Richard Ashcroft: People who claim to be in guitar bands are "pale imitations"

28 November 2018, 17:25 | Updated: 29 November 2018, 10:08

Richard Ashcroft performs in 2018
Richard Ashcroft performs in 2018. Picture: Press/Robin Pope,

The former Verve frontman has talked about the nature of rock music and accused bands of dropping the baton in a new interview.

Richard Ashcroft has hit out at bands who consider themselves to be rock, calling them "fantastically boring".

The Verve legend was recently interviewed on Consequence Of Sound's Kyle Meredith With... podcast, where he spoke about his Natural Rebel album and that famous Bitter Sweet lawsuit.

Referring to his Money Money track, which also hits out at record company bosses, he said: “This is what that songs about. It’s a direct message, not only to the people who claim to be in guitar bands or anything affiliated with rock or whatever.

“You're fucking fantastically boring. You are pale imitations. You don’t even deserve to be given that mantel."

Not naming any bands in particular, the Surprised by the Joy singer added: “They’ve dropped the baton. They all became bad Euro dance rock bands and stuff. Whichever way the wind blows they blow, you know?"

“So they’re all fakes and they’ve earned lots of money and good luck to them, he mused. "But they aint me they’re not fucking the real deal. They’re not fucking Liam (Gallagher), they’re not Johnny Cash, they’re not The Stone Roses, they’re not The Clash, they’re not the (Sex) Pistols, they’re not nothing, they’re no ones.”

The rocker concluded.“They’re not saying anything particularly interesting because that’s what you need to be now in the modern age. You need to be a blank canvas. Every person and individual can then project what they like onto your blank, dumb, face.”

Watch Richard Ashcroft talk about supporting huge artists:

Ashcroft also had a message for ABKCO records, who were the force behind the lawsuit against his Bitter Sweet Symphony single, telling them he's "coming for (his) money".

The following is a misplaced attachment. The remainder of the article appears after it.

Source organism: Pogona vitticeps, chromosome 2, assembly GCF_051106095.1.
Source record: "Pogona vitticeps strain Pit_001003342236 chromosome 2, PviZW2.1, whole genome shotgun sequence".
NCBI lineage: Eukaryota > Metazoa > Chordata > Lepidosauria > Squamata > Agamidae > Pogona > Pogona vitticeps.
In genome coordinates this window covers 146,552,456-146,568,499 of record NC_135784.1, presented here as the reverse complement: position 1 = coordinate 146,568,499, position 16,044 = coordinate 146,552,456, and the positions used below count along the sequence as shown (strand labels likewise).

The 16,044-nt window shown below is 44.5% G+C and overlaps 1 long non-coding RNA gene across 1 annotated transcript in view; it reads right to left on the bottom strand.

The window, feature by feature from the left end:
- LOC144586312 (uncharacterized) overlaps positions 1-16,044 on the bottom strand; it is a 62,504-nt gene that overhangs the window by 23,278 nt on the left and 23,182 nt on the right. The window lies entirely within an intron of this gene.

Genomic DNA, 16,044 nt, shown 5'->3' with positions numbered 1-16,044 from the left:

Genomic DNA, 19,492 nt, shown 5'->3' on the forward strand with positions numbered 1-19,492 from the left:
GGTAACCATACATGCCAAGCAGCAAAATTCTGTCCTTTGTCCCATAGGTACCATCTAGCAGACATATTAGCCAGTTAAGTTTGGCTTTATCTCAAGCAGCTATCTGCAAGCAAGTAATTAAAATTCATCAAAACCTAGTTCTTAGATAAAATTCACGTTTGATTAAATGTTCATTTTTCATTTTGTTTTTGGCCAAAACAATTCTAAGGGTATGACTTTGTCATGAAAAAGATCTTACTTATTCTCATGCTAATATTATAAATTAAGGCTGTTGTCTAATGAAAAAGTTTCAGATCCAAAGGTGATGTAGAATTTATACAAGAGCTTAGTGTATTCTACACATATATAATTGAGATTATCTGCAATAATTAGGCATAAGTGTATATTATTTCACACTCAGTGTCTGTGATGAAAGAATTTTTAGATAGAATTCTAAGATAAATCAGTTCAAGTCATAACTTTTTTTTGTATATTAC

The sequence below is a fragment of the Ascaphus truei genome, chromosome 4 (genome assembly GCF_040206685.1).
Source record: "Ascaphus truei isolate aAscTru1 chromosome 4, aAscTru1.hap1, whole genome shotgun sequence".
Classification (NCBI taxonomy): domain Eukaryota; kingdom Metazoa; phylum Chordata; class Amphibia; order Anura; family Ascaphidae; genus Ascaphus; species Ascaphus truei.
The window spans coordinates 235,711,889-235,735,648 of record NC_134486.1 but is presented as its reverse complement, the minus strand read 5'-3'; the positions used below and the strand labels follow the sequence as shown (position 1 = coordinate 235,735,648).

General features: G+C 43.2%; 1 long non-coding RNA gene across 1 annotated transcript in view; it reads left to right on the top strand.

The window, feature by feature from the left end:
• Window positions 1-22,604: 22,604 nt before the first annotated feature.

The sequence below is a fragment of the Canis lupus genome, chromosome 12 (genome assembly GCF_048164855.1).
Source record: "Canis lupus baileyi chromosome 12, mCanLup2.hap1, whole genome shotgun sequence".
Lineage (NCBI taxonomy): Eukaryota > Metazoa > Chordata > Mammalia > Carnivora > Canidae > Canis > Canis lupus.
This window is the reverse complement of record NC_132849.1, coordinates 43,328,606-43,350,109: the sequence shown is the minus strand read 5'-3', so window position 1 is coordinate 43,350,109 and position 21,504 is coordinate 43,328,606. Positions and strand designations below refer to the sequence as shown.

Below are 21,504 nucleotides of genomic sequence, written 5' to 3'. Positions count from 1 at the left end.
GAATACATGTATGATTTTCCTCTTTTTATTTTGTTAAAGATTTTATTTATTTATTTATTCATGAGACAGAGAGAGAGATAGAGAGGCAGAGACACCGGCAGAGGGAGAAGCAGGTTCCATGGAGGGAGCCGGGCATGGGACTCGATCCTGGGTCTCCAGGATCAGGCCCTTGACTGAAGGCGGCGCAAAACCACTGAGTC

The instrumental backing to The Verve track was sampled from a symphonic version of The Rolling Stones' The Last Time, which was recorded in 1965 by the Andrew Oldham Orchestra and arranged by David Whitaker.

In the end, the band had to forfeit publishing rights to ABKCO Records, with Jagger and Richards added to the songwriting credits and Ashcroft losing composer credits.Watch him play the 1997 track above at London's Finsbury Park.

READ MORE: Which song did The Verve's Bitter Sweet Symphony sample?

Ashcroft has previously talked about his ambivalent feelings towards the track, but in a new interview he's hit out at the head of ABKO Jody Klein, son of the late Allen Klein who originally brought the suit to the band.

“Fucking Mr. Junior now has taken over that company. I’m coming for that money,” Ashcroft said in the Kyle Meredith With... podcast.

“Someone stole god knows how many million dollars off me in 1997, and they’ve still got it. In terms, in normal basic terms, I don’t care where you come from, that’s serious matter. So I’m telling him, I’m telling Allen Klein Jr., I’m coming for my money, man."

Hinting at the fact he may have been intimidated into accepting the conditions of his lawsuit, the Surprised by the Joy singer mused: "You know, when his dad was around, people could intimidate people by being a gangster in the music industry".

Watch Richard Ashcroft sing Bitter Sweet Symphony at London's Finsbury Park:

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